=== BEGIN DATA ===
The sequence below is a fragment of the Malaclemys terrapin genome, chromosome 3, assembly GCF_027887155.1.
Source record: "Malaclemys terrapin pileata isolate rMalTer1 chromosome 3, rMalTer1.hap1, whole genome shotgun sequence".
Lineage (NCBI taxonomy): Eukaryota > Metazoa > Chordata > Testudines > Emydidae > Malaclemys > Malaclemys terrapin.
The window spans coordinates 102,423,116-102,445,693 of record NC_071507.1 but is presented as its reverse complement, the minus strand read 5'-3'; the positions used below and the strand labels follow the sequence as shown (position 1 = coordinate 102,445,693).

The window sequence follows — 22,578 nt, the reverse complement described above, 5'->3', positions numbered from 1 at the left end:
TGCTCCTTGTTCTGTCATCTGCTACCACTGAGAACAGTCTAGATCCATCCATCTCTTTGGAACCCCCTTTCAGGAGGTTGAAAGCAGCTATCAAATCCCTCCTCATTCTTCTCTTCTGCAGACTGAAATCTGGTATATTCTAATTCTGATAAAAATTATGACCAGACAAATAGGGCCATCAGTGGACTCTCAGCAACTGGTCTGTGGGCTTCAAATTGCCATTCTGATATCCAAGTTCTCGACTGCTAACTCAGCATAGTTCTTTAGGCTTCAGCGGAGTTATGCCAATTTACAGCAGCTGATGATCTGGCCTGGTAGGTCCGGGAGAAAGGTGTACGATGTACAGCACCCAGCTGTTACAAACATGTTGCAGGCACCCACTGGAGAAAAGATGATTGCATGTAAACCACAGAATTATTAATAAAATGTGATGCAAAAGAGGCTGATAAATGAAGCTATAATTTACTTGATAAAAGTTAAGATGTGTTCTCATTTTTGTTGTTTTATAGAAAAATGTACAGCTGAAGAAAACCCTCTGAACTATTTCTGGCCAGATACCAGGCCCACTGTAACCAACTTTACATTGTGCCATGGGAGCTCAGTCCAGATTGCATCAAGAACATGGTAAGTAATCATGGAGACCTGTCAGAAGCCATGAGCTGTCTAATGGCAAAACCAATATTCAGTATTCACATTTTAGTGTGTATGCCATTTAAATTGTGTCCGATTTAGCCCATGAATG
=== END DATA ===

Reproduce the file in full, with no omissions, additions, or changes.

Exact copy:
The sequence below is a fragment of the Malaclemys terrapin genome, chromosome 3, assembly GCF_027887155.1.
Source record: "Malaclemys terrapin pileata isolate rMalTer1 chromosome 3, rMalTer1.hap1, whole genome shotgun sequence".
Lineage (NCBI taxonomy): Eukaryota > Metazoa > Chordata > Testudines > Emydidae > Malaclemys > Malaclemys terrapin.
The window spans coordinates 102,423,116-102,445,693 of record NC_071507.1 but is presented as its reverse complement, the minus strand read 5'-3'; the positions used below and the strand labels follow the sequence as shown (position 1 = coordinate 102,445,693).

The window sequence follows — 22,578 nt, the reverse complement described above, 5'->3', positions numbered from 1 at the left end:
TGCTCCTTGTTCTGTCATCTGCTACCACTGAGAACAGTCTAGATCCATCCATCTCTTTGGAACCCCCTTTCAGGAGGTTGAAAGCAGCTATCAAATCCCTCCTCATTCTTCTCTTCTGCAGACTGAAATCTGGTATATTCTAATTCTGATAAAAATTATGACCAGACAAATAGGGCCATCAGTGGACTCTCAGCAACTGGTCTGTGGGCTTCAAATTGCCATTCTGATATCCAAGTTCTCGACTGCTAACTCAGCATAGTTCTTTAGGCTTCAGCGGAGTTATGCCAATTTACAGCAGCTGATGATCTGGCCTGGTAGGTCCGGGAGAAAGGTGTACGATGTACAGCACCCAGCTGTTACAAACATGTTGCAGGCACCCACTGGAGAAAAGATGATTGCATGTAAACCACAGAATTATTAATAAAATGTGATGCAAAAGAGGCTGATAAATGAAGCTATAATTTACTTGATAAAAGTTAAGATGTGTTCTCATTTTTGTTGTTTTATAGAAAAATGTACAGCTGAAGAAAACCCTCTGAACTATTTCTGGCCAGATACCAGGCCCACTGTAACCAACTTTACATTGTGCCATGGGAGCTCAGTCCAGATTGCATCAAGAACATGGTAAGTAATCATGGAGACCTGTCAGAAGCCATGAGCTGTCTAATGGCAAAACCAATATTCAGTATTCACATTTTAGTGTGTATGCCATTTAAATTGTGTCCGATTTAGCCCATGAATG